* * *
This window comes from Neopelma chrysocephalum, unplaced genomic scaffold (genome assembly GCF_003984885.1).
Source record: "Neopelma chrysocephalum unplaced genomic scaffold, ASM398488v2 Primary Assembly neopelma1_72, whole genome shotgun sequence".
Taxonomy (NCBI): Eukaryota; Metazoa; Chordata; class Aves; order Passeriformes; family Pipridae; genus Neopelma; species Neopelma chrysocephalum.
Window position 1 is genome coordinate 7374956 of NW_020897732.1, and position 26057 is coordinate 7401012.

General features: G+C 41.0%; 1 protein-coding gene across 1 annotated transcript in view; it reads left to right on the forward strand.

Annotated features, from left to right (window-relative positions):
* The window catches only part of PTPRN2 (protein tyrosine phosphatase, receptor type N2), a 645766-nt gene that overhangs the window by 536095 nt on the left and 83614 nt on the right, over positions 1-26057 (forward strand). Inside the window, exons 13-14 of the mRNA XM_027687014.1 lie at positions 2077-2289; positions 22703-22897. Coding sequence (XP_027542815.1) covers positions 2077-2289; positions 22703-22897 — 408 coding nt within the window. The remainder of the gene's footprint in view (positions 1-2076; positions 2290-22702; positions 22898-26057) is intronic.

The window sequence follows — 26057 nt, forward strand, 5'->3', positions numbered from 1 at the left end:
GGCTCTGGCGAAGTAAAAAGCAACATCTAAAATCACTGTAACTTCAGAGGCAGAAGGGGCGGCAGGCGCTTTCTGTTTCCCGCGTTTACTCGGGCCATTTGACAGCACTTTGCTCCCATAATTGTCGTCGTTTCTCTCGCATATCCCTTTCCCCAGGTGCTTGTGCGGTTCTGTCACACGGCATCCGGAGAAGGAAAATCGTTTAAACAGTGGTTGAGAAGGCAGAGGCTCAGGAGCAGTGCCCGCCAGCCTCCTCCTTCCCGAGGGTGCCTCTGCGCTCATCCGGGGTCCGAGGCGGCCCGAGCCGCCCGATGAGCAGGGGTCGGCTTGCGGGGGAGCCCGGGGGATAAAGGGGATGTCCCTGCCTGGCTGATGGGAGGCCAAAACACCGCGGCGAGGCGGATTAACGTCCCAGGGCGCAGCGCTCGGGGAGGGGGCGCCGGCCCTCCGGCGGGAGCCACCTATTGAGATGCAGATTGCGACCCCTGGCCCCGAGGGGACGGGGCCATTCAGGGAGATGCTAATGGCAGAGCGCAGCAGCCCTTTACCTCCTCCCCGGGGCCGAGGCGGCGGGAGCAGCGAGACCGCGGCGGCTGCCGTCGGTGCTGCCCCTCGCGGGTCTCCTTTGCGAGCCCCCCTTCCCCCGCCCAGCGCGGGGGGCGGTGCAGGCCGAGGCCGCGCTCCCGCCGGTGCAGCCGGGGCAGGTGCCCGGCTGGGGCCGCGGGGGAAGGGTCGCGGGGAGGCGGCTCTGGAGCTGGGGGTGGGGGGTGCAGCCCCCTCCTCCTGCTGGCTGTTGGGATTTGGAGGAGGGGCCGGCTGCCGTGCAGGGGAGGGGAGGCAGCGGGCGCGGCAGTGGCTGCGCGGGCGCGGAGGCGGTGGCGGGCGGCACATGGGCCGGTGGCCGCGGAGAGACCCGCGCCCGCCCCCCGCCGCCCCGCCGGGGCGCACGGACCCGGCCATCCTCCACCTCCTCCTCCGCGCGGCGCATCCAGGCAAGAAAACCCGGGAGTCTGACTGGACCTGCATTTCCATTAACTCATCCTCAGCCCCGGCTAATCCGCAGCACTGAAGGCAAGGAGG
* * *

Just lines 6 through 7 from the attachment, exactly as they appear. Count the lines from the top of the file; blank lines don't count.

Annotated features, from left to right (window-relative positions):
* The window catches only part of PTPRN2 (protein tyrosine phosphatase, receptor type N2), a 645766-nt gene that overhangs the window by 536095 nt on the left and 83614 nt on the right, over positions 1-26057 (forward strand). Inside the window, exons 13-14 of the mRNA XM_027687014.1 lie at positions 2077-2289; positions 22703-22897. Coding sequence (XP_027542815.1) covers positions 2077-2289; positions 22703-22897 — 408 coding nt within the window. The remainder of the gene's footprint in view (positions 1-2076; positions 2290-22702; positions 22898-26057) is intronic.